Some people invest in cryptocurrencies for the long haul, hoping one of them will hit $1 million in their lifetime.
A worthy goal, and one that would pay off big.
But, on the much more realistic side, others buy crypto for immediate trading and use it more like a currency.
Regardless of your reason for purchasing crypto, at some point, you have to learn how to transfer crypto funds. Otherwise, you won’t be able to cash out your investment!
Here’s everything to know about safely transacting with crypto funds.
Steps for sending crypto from your wallet
You must complete a crypto sale by transferring the purchased amount of crypto to the buyer’s wallet. The exact steps for sending crypto from your wallet to another wallet depend on your wallet type and the exchange.
Still, you can expect the process to follow this general path:
- Open your mobile exchange, or desktop wallet and click “Send.”
- If you have multiple cryptocurrencies in your wallet, pick the one you want to send.
- The crypto purchaser or receiver will have a public key or address that may be a series of random letters and numbers or a QR Code. Paste the address into the recipient field in your wallet, or scan the QR code.
- Enter the amount you want to send in fiat currency (dollars) or the crypto amount. Be very careful to avoid entering cryptocurrency in place of fiat currency (300 bitcoins instead of $300). If the scanned QR code already contains the requested amount, this step is unnecessary.
- Triple-check the recipient’s address and other details before hitting send. Every detail must be correct because crypto transactions are irreversible.
- Hit “Send” once you are sure the details are correct. Your transaction processing will begin.
Before sending crypto for the first time, run a test by sending a small amount. Do this to verify that you have the correct information and avoid the heartbreak of performing the wrong transaction with a large amount of crypto.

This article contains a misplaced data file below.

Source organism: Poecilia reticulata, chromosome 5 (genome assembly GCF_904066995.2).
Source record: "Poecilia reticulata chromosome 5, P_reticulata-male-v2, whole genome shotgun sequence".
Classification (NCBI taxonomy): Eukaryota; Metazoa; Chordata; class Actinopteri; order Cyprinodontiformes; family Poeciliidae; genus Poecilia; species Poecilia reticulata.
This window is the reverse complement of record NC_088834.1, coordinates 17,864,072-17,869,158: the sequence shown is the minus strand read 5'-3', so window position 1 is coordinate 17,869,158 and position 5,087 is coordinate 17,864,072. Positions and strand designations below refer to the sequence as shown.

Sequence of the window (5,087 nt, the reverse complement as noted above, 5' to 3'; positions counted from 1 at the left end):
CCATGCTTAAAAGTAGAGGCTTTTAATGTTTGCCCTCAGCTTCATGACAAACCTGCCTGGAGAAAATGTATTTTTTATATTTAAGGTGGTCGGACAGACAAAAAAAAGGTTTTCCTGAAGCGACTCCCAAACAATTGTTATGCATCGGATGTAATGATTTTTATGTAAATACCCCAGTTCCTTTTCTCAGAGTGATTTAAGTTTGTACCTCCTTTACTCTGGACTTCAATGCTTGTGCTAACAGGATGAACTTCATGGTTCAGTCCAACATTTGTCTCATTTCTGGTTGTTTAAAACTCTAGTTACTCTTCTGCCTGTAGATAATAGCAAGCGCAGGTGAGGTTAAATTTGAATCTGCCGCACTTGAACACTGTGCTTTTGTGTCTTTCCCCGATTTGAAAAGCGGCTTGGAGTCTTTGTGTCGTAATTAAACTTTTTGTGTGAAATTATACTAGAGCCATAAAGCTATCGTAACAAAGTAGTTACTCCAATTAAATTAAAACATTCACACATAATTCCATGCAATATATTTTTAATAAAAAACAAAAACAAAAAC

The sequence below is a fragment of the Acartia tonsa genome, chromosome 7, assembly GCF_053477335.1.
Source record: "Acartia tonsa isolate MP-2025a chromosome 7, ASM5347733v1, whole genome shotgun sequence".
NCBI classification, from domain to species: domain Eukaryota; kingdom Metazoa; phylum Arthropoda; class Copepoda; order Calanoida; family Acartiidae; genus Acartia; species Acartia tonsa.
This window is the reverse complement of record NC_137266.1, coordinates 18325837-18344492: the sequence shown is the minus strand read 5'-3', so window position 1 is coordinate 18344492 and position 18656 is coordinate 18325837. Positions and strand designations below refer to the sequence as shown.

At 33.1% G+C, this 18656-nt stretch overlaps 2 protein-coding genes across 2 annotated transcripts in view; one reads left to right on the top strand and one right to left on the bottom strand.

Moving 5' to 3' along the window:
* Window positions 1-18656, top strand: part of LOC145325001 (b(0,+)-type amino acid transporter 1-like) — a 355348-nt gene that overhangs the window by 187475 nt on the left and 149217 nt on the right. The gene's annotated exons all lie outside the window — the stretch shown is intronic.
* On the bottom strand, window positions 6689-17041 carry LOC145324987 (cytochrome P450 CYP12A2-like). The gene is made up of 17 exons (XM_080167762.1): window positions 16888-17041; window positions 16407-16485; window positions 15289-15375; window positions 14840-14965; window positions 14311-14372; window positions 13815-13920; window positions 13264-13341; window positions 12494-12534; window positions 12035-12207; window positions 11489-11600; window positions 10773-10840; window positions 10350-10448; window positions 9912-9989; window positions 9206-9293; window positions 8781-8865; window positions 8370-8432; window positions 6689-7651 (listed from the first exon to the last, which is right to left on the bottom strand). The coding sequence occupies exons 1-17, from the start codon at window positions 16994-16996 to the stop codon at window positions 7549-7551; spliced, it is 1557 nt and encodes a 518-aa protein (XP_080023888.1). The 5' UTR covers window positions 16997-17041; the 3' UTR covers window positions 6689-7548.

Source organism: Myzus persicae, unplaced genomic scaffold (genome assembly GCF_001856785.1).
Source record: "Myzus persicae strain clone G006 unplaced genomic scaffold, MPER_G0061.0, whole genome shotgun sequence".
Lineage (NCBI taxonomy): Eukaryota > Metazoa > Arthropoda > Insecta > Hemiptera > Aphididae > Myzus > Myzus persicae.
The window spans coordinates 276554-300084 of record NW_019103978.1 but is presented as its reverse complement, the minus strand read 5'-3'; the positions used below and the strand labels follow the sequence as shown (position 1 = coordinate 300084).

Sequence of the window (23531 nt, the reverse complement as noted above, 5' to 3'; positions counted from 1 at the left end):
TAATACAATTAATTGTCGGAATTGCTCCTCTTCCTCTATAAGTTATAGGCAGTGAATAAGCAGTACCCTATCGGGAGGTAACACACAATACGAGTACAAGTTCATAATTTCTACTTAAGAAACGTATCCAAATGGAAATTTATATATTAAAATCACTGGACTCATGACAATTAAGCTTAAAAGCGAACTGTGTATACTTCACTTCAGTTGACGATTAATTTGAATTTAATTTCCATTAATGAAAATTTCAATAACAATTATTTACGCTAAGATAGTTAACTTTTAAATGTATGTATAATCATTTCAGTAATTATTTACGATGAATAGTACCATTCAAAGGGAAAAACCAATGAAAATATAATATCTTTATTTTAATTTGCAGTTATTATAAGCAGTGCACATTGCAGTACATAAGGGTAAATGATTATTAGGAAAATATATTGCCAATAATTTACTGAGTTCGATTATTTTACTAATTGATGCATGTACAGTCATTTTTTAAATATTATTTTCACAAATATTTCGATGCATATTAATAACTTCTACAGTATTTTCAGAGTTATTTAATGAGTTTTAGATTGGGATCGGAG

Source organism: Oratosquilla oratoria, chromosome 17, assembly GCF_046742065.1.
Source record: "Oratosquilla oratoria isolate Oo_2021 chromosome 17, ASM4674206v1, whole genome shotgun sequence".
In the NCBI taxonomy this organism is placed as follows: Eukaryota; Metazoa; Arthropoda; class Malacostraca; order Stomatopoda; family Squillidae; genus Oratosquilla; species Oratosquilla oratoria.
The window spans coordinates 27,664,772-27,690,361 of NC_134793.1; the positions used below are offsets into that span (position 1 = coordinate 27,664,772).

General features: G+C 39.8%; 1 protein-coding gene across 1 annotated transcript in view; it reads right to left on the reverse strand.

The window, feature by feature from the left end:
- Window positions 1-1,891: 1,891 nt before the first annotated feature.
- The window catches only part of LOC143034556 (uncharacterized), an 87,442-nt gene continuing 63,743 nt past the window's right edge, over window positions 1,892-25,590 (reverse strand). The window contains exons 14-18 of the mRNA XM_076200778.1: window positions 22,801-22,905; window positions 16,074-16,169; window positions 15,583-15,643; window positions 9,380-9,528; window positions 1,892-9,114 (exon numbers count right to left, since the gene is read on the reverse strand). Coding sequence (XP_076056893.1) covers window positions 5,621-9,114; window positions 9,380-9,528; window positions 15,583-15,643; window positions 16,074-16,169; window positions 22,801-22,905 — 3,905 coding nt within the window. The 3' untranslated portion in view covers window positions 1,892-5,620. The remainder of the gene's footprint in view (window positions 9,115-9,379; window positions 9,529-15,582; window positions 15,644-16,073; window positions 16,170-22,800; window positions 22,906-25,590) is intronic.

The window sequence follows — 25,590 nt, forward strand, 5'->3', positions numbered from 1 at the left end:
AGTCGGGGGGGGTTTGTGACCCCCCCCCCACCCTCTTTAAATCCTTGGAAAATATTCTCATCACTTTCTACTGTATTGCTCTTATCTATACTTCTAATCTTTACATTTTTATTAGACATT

Why and how to transfer crypto to your bank account
More businesses are accepting cryptocurrencies as a form of payment. However, crypto is not yet a widely accepted form of payment for goods and services. By converting your crypto into cash and putting it in the bank, you can spend it on whatever you want.
Also, because cryptos like Bitcoin experience continuous rise and fall in value, cashing out when the digital asset is at peak value may be in your best interest.
If you are wondering how to transfer crypto funds to your bank account, here are your options.
Sell your crypto on an exchange platform
You can sell your crypto on exchange platforms like Robinhood, Coinbase, or Binance.US. Using platforms like these for such transactions is super easy for newbies and crypto enthusiasts. These platforms also speed up crypto-selling by buying your digital assets and paying you within minutes.
It eliminates the inconvenience or security risks that come with having to find a trading partner. On the downside, you may be unable to sell your crypto at the highest possible price.
While selling your crypto on an exchange platform may be fast, withdrawing your money to your account is not. Depending on the platform, the process may take three to four days or even longer if you are outside the U.S. The fees you’ll pay for the transaction will also depend on your location and bank.
The exact steps for withdrawing crypto funds to your bank account typically vary between platforms, but the process generally involves:
- Signing up on the platform and completing a verification process.
- Linking a bank account, depositing money in your wallet, and buying cryptocurrencies.
- Selling the cryptocurrency and cashing out to your bank via direct bank transfer. Some platforms also allow cashing out via PayPal.
Withdraw at a Bitcoin ATM
ATMs are a convenient option for depositing and withdrawing money without going to the bank and enduring long queues. Bitcoin ATMs offer the same benefits to users who want to sell or buy Bitcoin with cash.
Bitcoin ATM designs vary between brands, but most systems have a QR scanner, dispenser, and bill acceptor. The QR scanner is a safe way to enter account details and buy or sell your crypto quickly. The dispenser gives you cash after selling your Bitcoin, while the acceptor takes cash for buying more Bitcoin.
If you prefer a cashless transaction, modern Bitcoin ATMs allow you to buy crypto with your debit or credit card. You can also sell crypto and transfer your earnings to your bank account or debit card.
To use your neighborhood Bitcoin ATM to withdraw to your bank, follow these steps:
- Verify your identity by entering your phone number into the device and using the verification code sent to your phone.
- After logging in with the verification code, select “Sell Bitcoin.”
- Enter the amount of crypto you want to sell, and transfer it from your digital wallet to the QR code that the ATM provides you.